The book was what started me on the path to reading mostly non-fiction. It remains one of my favorite books because it taught me nonfiction can be as much fun to read as fiction and because it led me to that wonderful indie bookstore I came to love.
” (Sari @ The View From Sari’s World)

The Memory Keeper’s Daughter by Kim Edwards

Its such a good book because it shows what love is really about and how even though just because a baby has down syndrome that it still deserves to be loved by someone, its a really touching book.” (Amanda Sue)

Disgrace by J. M. Coetzee

Coetzee is simply one of the finest writers of our time. Being someone with a strong interest in the affairs of contemporary sub-Saharan Africa, I turn to Coetzee again and again to give me another way of understanding relationships and ways of life in post-Apartheid South Africa.” (Ellie)

Three Cups of Tea by Greg Mortenson

“[…] because it is such an inspiring story. It makes me want to go out and volunteer to change the world!” (Kerrie Mayans)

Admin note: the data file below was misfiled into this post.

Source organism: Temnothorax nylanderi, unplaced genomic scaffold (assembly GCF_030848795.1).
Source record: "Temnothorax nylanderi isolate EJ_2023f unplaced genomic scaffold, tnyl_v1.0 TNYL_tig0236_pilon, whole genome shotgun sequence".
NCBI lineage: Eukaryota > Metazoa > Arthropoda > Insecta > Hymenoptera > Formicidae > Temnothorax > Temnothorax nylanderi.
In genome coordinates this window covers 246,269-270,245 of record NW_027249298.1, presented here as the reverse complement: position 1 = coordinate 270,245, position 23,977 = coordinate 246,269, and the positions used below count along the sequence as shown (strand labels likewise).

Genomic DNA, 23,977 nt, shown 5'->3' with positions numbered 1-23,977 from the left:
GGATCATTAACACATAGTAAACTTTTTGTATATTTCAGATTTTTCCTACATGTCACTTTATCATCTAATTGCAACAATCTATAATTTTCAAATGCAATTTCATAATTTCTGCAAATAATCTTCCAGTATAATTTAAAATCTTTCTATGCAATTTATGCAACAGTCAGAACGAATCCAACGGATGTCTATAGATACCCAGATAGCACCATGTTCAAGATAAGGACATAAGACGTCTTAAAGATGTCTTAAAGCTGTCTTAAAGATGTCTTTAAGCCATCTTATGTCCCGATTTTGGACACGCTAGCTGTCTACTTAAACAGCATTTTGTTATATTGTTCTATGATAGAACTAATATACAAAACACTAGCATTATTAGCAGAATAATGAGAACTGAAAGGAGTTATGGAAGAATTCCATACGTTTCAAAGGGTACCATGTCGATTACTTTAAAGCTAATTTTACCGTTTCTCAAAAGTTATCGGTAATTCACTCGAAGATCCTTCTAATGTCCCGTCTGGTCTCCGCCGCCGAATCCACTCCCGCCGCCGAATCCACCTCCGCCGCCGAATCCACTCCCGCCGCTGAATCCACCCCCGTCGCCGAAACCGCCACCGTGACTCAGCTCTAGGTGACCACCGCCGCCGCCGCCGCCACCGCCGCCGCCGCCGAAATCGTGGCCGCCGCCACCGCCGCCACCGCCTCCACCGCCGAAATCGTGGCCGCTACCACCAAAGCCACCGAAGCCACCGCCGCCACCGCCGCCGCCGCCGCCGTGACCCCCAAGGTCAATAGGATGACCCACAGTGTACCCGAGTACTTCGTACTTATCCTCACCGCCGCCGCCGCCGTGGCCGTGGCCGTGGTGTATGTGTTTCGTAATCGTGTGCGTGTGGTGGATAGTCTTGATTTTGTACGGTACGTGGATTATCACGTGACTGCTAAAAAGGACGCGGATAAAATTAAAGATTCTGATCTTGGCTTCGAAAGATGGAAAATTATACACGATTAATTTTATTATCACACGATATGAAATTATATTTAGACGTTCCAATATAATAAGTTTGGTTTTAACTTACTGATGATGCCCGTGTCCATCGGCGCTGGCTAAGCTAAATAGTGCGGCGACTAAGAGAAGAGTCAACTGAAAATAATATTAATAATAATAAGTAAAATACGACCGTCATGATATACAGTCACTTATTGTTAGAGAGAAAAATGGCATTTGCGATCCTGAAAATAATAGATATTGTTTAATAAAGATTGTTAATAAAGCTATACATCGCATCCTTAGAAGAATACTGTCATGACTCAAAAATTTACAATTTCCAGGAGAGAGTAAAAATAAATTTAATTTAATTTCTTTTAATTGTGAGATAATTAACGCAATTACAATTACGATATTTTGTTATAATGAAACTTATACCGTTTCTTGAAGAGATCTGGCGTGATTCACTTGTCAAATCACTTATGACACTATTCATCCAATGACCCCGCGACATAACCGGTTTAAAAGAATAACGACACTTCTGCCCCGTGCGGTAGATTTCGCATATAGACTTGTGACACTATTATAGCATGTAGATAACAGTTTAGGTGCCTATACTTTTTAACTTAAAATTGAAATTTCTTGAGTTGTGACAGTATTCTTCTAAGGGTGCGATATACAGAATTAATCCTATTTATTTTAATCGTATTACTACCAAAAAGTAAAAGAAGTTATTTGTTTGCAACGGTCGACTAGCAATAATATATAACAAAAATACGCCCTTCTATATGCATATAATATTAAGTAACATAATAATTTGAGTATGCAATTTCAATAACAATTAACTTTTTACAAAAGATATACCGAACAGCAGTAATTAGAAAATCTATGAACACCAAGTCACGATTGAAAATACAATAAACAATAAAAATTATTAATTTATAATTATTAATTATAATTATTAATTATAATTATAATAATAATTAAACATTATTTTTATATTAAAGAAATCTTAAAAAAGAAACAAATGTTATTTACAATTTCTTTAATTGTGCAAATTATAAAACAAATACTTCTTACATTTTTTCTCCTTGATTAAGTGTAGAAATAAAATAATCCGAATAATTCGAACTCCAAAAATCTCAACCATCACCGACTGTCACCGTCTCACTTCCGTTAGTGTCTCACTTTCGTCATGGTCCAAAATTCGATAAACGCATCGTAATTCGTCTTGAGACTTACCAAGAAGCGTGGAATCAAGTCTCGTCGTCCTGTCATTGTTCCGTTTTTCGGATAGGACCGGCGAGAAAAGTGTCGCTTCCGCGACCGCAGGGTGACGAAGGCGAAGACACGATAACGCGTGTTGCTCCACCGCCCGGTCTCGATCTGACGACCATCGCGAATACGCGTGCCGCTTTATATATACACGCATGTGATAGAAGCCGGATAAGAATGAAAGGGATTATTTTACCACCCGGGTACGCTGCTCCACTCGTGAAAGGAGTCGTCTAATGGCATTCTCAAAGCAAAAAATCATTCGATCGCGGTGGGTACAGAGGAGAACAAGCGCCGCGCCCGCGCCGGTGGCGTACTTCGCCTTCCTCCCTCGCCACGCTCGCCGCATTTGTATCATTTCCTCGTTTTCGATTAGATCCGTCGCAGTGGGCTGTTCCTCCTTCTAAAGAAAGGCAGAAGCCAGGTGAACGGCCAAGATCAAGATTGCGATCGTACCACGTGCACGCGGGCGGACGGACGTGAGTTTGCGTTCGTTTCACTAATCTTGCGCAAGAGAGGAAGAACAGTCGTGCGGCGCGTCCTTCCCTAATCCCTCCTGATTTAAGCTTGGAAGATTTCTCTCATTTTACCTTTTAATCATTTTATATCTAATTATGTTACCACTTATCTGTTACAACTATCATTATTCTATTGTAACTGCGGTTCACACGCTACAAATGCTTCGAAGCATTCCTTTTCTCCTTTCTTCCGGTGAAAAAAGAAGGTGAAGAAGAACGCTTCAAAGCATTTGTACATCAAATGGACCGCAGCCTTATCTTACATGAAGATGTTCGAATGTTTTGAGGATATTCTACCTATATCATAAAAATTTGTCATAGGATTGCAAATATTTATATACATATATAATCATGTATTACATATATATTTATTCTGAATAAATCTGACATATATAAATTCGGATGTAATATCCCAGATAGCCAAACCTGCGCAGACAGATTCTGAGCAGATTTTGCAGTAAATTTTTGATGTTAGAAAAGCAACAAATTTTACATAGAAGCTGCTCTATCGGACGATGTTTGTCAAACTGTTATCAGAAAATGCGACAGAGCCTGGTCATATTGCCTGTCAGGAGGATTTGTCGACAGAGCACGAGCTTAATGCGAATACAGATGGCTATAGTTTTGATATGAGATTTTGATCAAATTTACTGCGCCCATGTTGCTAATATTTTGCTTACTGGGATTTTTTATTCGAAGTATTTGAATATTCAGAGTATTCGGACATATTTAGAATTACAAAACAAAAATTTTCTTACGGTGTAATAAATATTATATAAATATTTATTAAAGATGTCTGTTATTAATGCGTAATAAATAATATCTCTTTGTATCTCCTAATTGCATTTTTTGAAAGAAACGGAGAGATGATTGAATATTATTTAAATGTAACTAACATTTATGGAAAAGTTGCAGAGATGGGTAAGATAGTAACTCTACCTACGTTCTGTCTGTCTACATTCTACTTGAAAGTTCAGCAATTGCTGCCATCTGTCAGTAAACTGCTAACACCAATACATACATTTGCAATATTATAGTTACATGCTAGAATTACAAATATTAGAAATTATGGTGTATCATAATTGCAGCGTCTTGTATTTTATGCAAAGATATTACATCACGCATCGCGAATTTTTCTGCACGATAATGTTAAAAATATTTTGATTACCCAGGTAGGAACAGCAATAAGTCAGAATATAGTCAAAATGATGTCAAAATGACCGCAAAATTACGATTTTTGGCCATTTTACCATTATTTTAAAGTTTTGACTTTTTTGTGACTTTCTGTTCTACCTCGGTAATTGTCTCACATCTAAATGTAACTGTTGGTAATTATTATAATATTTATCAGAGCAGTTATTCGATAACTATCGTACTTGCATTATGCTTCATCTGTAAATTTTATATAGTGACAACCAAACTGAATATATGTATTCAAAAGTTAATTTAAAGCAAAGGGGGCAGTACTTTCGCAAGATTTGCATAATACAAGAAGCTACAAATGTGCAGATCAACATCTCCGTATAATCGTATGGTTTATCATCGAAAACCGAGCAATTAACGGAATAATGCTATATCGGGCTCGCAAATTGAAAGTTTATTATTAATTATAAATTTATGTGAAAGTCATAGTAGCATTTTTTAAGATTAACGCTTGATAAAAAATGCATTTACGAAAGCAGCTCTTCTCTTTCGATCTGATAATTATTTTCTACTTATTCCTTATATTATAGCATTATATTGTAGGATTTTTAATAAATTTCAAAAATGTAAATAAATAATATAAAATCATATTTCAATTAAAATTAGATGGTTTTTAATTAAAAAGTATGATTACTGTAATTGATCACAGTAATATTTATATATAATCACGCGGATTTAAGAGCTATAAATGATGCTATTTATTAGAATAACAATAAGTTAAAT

Leaves of Grass by Walt Whitman

When I was in high school I fell in love with a guy and Walt Whitman’s Leaves of Grass as the same time. To me they are still intricately intertwined.” (Shel772)

Collapse by Jared Diamond

“[…] though I think his book Guns, Germs and Steel is an even finer work.” (TJ)

What a great list of books!

And now, here is the winner of the contest (chosen randomly using Random.org)…

CONGRATULATIONS to Lori L from She Treads Softly

Lori, I’ll be dropping you an email today – please respond to that with your snail mail so I can forward it to Penguin who will send you your book!

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  1. Congratulations Lori!

    • Lori L on August 7, 2010 at 10:39

    Thank you so much, Wendy! I’m truly excited! I’m going to give the book to a nephew who loves to read. When I ask him for a list of what he’d like for his birthday or Christmas, he always gives me a list of books. He’ll cherish it.

  2. Congratulations Lori! Enjoy the book!

    • Serena on August 17, 2010 at 09:24

    Congrats to the winner